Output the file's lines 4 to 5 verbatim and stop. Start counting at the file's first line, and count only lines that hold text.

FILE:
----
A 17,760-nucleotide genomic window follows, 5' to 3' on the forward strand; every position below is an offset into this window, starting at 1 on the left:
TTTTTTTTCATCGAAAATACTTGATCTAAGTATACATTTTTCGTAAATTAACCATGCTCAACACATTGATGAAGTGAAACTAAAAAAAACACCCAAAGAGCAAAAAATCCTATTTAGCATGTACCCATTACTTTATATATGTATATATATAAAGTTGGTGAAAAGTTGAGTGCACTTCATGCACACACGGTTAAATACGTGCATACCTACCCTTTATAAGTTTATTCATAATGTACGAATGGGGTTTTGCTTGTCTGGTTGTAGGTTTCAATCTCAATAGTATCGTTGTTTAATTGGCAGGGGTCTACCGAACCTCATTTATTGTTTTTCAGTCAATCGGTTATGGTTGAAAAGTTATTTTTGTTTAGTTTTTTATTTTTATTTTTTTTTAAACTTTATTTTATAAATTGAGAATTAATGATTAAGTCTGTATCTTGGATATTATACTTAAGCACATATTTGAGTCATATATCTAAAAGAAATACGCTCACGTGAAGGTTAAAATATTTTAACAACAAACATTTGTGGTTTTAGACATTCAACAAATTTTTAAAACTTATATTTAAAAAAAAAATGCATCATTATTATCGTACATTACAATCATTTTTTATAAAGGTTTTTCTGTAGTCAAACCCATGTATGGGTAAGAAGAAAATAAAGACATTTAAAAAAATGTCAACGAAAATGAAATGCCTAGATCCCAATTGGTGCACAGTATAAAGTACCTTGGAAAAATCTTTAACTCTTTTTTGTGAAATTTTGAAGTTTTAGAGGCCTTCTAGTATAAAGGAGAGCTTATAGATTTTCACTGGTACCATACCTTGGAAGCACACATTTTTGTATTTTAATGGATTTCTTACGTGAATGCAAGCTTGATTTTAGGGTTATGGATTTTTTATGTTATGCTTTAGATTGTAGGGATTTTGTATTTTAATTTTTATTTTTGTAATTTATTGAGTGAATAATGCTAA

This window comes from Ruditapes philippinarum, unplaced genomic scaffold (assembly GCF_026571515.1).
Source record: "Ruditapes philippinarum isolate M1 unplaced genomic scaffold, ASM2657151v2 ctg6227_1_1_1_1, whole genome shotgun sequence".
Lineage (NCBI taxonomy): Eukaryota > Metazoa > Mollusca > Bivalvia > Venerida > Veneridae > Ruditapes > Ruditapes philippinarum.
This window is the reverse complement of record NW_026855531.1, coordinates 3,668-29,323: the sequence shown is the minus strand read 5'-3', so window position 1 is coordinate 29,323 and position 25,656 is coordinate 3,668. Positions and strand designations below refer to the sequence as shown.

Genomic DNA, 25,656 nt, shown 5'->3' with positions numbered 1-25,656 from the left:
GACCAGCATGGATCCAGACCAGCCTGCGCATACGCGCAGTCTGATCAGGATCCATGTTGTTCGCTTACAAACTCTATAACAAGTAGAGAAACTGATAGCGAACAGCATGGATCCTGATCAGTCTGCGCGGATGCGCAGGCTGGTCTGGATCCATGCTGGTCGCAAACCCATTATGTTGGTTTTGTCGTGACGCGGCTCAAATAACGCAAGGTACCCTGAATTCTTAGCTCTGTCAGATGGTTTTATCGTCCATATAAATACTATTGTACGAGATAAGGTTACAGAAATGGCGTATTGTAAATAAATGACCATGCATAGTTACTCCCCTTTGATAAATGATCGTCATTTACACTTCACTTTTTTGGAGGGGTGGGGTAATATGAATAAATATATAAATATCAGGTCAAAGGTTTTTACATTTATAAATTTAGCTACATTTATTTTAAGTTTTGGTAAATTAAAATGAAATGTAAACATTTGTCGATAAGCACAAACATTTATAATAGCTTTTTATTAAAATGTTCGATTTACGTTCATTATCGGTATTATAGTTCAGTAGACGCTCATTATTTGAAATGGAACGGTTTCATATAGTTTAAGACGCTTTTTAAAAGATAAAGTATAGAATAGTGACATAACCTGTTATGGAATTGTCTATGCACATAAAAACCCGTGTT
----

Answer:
Source record: "Ruditapes philippinarum isolate M1 unplaced genomic scaffold, ASM2657151v2 ctg6227_1_1_1_1, whole genome shotgun sequence".
Lineage (NCBI taxonomy): Eukaryota > Metazoa > Mollusca > Bivalvia > Venerida > Veneridae > Ruditapes > Ruditapes philippinarum.